Solo Exhibition

Gideon Gechtman 1942-2008

03.12.2013
Chelouche Gallery
Chelouche Gallery
Retrospective exhibition at the Israel Museum, Jerusalem

 

Gideon Gechtman
1942—2008

  

Curator: Aya Miron

Gideon Gechtman will not die again. Now, five years after the actual death of the artist who frequently spoke about his impending demise, we look back at the works he conceived and produced during the forty years of his career.

 

Gechtman was one of the pioneers of Conceptual art during the ’70s and one of the most prominent and innovative creators in Israeli art. He worked with a broad diversity of artistic means and with a marked connection to his disease, to his anticipated death, to bereavement, to memory and principally to the possibility that art works, whose survival potential is “greater than life”, would be a means of perpetuation – a kind of mausoleum designed to preserve the body of his works after his death.

 

In this retrospective for an artist who held numerous exhibitions but was never honored with a retrospective while he was alive, six installations that Gechtman created during those four decades are displayed together and in their entirety.

Gechtman gave artistic treatment to two major unsettling events in his life: one, in the “Exposure” exhibition (1975), re-presented here, in which he related to medical procedures he underwent at age 31 during heart surgery to implant an artificial valve that prolonged his life; the second in the “Yotam” installation (1999), an artistic formulation of the process of the hospitalization and the death of his elder son Yotam at age 26.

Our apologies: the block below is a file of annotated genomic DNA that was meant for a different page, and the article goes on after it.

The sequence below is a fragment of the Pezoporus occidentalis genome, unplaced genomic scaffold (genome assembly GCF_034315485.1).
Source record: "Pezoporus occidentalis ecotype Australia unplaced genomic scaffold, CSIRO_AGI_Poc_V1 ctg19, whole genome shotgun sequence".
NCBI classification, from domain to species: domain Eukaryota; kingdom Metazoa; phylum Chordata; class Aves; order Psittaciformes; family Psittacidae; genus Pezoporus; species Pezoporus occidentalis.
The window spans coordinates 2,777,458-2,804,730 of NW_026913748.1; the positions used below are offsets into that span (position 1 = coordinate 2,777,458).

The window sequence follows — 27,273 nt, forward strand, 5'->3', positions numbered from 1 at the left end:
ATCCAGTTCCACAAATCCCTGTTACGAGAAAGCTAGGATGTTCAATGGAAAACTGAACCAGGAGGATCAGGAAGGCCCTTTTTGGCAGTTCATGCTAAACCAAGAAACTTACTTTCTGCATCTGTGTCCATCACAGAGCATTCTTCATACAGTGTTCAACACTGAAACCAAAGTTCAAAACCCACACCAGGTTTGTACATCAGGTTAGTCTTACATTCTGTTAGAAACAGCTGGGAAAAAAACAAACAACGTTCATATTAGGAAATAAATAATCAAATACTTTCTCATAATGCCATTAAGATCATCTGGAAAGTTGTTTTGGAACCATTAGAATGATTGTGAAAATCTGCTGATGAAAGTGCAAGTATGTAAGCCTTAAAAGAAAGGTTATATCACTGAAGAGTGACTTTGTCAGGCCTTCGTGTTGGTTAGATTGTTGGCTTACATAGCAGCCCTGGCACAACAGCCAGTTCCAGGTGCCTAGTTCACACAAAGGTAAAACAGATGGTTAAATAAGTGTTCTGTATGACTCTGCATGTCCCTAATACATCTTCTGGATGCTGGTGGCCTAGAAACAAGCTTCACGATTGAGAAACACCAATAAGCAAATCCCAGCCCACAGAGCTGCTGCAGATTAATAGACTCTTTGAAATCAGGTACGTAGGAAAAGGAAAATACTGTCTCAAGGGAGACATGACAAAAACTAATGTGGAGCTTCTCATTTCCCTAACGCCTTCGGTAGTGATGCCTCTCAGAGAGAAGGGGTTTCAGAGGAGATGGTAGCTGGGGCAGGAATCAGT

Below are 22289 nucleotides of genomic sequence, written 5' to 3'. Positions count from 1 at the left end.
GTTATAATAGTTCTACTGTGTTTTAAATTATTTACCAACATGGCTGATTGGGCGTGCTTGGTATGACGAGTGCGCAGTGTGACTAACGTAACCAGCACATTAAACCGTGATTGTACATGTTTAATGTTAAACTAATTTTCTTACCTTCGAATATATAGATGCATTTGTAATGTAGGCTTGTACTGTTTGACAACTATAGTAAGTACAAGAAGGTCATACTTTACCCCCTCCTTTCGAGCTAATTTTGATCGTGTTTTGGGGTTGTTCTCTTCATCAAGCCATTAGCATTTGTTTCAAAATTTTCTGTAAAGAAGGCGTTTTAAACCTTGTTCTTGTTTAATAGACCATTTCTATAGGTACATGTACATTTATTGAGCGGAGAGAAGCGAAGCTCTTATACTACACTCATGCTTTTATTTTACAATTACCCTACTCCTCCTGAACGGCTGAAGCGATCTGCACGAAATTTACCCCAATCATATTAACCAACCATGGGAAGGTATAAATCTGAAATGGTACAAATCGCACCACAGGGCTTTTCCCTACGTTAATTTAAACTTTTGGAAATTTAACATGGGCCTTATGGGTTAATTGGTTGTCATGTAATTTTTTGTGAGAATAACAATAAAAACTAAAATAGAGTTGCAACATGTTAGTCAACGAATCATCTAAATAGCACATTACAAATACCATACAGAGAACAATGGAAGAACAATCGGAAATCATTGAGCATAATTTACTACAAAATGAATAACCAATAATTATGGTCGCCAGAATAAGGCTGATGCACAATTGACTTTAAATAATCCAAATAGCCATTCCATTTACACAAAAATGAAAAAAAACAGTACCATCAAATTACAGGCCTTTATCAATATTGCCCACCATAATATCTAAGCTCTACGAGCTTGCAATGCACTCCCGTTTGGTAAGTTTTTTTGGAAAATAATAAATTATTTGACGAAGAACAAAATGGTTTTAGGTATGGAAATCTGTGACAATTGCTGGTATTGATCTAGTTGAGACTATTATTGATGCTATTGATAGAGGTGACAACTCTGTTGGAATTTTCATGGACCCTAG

When the “Exposure” exhibition closed, Gechtman, then 33, organized the printing of obituary notices in which his family announced his death. He posted the obituary notices on bulletin-boards around his home in downtown Rishon LeZion and had them published in daily newspapers. This was a kind of general rehearsal for his anticipated death, or perhaps an act of projection as a means of managing anxiety. As with many of his works, this action appeared in many artistic embodiments, as part of his trenchant and sometimes chilling research into the connections between life, death and the definitions of the work of art.

 

Galia Yahav on Gideon Gechtman's retrospective exhibition at the Israel Museum, Jerusalem (Haaretz Guide | March 7, 2014)

 

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